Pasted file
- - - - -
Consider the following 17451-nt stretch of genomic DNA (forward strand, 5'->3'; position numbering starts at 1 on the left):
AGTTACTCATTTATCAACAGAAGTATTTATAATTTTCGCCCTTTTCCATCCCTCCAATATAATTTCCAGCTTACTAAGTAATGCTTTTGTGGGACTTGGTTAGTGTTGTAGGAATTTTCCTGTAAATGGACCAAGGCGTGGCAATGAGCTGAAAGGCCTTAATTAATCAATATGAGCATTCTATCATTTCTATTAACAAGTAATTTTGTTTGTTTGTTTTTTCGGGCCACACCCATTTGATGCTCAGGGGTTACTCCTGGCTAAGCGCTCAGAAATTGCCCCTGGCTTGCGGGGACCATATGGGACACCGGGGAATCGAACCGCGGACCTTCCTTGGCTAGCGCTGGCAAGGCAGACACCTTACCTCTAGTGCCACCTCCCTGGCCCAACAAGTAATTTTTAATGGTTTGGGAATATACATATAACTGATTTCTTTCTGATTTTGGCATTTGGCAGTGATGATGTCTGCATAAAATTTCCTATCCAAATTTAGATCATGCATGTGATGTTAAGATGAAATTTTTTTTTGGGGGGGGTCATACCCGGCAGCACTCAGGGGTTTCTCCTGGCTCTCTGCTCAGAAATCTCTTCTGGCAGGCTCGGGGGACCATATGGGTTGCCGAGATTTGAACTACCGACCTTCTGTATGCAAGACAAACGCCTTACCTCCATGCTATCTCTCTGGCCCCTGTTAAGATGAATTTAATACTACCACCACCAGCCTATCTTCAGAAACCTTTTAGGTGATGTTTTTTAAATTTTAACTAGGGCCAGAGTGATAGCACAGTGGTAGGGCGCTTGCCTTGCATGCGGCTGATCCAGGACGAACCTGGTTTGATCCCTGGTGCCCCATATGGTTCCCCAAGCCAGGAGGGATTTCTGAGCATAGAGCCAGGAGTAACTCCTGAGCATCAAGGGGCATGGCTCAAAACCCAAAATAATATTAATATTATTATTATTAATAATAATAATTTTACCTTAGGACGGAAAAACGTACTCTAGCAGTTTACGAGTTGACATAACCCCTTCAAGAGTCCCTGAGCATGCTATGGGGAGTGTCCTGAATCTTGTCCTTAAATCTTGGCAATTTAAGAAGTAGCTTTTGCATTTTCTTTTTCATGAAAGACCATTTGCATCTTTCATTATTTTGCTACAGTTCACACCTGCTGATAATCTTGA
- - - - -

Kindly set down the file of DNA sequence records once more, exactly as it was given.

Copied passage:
Consider the following 17451-nt stretch of genomic DNA (forward strand, 5'->3'; position numbering starts at 1 on the left):
AGTTACTCATTTATCAACAGAAGTATTTATAATTTTCGCCCTTTTCCATCCCTCCAATATAATTTCCAGCTTACTAAGTAATGCTTTTGTGGGACTTGGTTAGTGTTGTAGGAATTTTCCTGTAAATGGACCAAGGCGTGGCAATGAGCTGAAAGGCCTTAATTAATCAATATGAGCATTCTATCATTTCTATTAACAAGTAATTTTGTTTGTTTGTTTTTTCGGGCCACACCCATTTGATGCTCAGGGGTTACTCCTGGCTAAGCGCTCAGAAATTGCCCCTGGCTTGCGGGGACCATATGGGACACCGGGGAATCGAACCGCGGACCTTCCTTGGCTAGCGCTGGCAAGGCAGACACCTTACCTCTAGTGCCACCTCCCTGGCCCAACAAGTAATTTTTAATGGTTTGGGAATATACATATAACTGATTTCTTTCTGATTTTGGCATTTGGCAGTGATGATGTCTGCATAAAATTTCCTATCCAAATTTAGATCATGCATGTGATGTTAAGATGAAATTTTTTTTTGGGGGGGGTCATACCCGGCAGCACTCAGGGGTTTCTCCTGGCTCTCTGCTCAGAAATCTCTTCTGGCAGGCTCGGGGGACCATATGGGTTGCCGAGATTTGAACTACCGACCTTCTGTATGCAAGACAAACGCCTTACCTCCATGCTATCTCTCTGGCCCCTGTTAAGATGAATTTAATACTACCACCACCAGCCTATCTTCAGAAACCTTTTAGGTGATGTTTTTTAAATTTTAACTAGGGCCAGAGTGATAGCACAGTGGTAGGGCGCTTGCCTTGCATGCGGCTGATCCAGGACGAACCTGGTTTGATCCCTGGTGCCCCATATGGTTCCCCAAGCCAGGAGGGATTTCTGAGCATAGAGCCAGGAGTAACTCCTGAGCATCAAGGGGCATGGCTCAAAACCCAAAATAATATTAATATTATTATTATTAATAATAATAATTTTACCTTAGGACGGAAAAACGTACTCTAGCAGTTTACGAGTTGACATAACCCCTTCAAGAGTCCCTGAGCATGCTATGGGGAGTGTCCTGAATCTTGTCCTTAAATCTTGGCAATTTAAGAAGTAGCTTTTGCATTTTCTTTTTCATGAAAGACCATTTGCATCTTTCATTATTTTGCTACAGTTCACACCTGCTGATAATCTTGA